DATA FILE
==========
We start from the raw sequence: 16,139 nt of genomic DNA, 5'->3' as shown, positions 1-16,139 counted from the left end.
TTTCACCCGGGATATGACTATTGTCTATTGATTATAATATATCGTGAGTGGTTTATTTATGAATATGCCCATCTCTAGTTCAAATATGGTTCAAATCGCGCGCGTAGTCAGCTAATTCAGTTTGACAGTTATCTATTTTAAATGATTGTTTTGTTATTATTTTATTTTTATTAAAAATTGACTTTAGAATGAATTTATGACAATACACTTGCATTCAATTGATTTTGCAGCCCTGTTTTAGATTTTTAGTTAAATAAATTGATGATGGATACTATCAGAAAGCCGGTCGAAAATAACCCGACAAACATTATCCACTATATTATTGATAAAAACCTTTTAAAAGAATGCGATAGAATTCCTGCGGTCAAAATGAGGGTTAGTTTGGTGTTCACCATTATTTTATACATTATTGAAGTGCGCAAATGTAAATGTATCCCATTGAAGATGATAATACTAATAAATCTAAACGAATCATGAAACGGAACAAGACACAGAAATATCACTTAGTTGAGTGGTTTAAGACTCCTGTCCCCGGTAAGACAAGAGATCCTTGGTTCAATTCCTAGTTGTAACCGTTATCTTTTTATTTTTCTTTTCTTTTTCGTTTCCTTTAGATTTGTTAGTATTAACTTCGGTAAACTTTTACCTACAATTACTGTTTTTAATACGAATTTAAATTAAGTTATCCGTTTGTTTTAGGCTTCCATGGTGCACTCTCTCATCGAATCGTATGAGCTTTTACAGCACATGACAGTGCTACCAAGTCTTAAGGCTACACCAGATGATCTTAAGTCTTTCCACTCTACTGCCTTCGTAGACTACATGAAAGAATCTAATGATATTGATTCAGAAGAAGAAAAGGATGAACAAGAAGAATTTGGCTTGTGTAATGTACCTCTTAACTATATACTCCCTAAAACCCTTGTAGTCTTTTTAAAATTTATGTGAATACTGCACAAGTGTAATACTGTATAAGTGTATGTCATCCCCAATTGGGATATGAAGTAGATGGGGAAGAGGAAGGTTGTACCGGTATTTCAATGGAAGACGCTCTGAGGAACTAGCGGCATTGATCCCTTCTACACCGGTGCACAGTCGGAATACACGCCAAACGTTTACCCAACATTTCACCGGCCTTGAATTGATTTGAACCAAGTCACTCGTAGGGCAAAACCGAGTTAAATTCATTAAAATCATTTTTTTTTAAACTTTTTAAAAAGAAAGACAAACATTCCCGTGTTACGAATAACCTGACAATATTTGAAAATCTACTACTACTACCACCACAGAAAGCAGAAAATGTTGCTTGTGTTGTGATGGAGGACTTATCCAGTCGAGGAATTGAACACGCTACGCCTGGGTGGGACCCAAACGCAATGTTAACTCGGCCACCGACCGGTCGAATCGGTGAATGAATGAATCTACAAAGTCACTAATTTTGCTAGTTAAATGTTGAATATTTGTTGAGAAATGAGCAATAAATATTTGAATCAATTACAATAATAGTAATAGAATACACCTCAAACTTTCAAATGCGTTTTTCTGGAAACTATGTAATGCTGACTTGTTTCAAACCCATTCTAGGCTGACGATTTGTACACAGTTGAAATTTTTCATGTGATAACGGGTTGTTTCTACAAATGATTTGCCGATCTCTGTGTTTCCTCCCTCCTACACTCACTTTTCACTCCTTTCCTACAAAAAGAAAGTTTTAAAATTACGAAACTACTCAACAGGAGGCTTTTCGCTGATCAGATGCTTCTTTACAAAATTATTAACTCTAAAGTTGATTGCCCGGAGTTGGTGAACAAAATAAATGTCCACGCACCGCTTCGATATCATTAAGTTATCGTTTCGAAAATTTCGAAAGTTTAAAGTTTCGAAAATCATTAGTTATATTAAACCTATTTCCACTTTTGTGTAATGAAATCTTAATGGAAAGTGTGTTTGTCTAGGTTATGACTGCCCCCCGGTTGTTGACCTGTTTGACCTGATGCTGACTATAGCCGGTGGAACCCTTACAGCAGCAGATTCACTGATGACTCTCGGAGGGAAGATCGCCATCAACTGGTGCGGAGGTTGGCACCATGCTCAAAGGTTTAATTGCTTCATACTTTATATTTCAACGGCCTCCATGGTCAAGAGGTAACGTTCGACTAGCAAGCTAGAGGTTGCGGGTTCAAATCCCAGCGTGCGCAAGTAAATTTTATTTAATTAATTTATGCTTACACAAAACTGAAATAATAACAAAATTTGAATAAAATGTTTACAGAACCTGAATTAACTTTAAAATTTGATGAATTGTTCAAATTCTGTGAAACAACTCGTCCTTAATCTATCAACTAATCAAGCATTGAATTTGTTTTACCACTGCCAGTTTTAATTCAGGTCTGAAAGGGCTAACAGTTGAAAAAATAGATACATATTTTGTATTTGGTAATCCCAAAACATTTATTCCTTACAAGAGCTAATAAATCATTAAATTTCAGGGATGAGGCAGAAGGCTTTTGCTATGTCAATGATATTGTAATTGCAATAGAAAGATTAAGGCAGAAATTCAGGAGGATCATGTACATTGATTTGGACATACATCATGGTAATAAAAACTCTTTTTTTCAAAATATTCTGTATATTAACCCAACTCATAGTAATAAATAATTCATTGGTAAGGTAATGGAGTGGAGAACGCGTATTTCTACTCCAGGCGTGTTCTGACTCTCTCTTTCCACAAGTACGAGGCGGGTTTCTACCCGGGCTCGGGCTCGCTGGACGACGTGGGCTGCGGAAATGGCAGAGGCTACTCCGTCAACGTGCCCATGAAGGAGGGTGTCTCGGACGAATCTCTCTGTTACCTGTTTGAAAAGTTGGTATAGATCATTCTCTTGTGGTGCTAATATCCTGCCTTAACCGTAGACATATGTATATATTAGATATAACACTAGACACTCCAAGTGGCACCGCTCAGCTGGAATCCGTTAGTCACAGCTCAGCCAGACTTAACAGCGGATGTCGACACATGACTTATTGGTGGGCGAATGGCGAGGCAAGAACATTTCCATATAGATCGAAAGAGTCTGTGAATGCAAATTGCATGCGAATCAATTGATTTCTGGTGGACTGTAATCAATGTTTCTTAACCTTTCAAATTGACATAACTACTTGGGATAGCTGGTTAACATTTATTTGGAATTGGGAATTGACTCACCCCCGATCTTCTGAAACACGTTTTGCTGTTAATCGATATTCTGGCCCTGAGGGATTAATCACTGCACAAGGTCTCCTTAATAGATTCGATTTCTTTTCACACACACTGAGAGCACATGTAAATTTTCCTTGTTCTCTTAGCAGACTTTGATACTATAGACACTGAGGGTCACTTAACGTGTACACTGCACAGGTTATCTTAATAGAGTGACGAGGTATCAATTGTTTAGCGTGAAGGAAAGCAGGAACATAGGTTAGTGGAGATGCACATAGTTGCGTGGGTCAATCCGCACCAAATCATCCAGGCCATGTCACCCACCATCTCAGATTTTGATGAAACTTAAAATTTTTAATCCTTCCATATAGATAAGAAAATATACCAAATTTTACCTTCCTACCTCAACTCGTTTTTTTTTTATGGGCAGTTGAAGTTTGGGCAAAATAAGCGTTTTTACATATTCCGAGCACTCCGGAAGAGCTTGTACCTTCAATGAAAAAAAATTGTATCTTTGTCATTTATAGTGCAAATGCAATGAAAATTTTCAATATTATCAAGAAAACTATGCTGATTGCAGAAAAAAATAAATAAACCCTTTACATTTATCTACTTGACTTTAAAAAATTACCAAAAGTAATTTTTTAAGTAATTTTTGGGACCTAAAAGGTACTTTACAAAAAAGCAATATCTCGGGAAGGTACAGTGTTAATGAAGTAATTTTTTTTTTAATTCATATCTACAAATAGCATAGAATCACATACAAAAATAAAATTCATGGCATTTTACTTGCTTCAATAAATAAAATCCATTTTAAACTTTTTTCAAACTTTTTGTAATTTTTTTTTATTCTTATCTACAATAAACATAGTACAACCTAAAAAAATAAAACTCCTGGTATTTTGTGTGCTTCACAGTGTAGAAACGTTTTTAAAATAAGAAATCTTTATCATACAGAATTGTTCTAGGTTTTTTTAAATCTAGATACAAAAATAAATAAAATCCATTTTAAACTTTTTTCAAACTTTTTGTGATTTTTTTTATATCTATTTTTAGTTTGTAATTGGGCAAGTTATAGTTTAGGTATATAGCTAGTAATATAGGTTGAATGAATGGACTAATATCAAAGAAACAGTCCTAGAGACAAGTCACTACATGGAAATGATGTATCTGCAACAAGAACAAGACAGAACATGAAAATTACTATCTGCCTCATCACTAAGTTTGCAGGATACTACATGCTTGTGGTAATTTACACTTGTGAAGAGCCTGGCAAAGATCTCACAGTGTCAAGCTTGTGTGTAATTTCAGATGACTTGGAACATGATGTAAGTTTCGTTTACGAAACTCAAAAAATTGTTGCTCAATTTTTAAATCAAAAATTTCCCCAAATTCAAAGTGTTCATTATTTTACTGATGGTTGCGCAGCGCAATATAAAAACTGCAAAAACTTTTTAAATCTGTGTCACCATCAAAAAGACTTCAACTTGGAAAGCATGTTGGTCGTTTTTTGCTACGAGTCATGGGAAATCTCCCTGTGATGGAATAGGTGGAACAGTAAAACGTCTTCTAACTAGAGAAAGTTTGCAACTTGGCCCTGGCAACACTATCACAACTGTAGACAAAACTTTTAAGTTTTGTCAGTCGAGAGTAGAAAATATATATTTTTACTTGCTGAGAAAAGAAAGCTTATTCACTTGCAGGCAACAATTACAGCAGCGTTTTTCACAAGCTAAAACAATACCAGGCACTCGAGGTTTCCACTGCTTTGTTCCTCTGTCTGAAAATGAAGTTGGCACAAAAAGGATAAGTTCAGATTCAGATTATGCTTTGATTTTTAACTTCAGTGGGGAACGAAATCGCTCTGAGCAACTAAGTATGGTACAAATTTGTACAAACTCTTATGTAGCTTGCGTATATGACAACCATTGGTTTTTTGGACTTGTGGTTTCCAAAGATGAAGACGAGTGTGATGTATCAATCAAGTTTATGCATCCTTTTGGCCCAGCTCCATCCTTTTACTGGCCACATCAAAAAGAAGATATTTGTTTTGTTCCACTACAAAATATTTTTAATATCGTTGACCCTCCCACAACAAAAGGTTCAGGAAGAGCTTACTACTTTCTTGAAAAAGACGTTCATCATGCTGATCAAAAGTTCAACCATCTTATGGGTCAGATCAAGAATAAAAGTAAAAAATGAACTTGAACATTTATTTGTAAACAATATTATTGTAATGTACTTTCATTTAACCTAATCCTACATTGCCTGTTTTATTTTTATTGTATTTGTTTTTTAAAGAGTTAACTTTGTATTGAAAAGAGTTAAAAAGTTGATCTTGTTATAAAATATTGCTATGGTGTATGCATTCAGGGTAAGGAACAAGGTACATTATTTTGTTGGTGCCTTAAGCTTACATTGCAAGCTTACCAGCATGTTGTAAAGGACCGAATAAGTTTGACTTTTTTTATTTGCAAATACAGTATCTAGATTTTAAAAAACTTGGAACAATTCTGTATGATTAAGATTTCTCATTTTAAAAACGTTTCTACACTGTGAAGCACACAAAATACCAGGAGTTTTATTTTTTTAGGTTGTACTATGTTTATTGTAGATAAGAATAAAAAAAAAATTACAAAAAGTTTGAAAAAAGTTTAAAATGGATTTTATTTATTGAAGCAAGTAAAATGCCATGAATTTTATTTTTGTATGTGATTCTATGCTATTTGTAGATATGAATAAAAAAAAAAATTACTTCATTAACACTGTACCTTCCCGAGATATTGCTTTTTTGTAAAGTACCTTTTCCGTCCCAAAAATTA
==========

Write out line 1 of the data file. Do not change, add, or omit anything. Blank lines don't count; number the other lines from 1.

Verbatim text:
We start from the raw sequence: 16,139 nt of genomic DNA, 5'->3' as shown, positions 1-16,139 counted from the left end.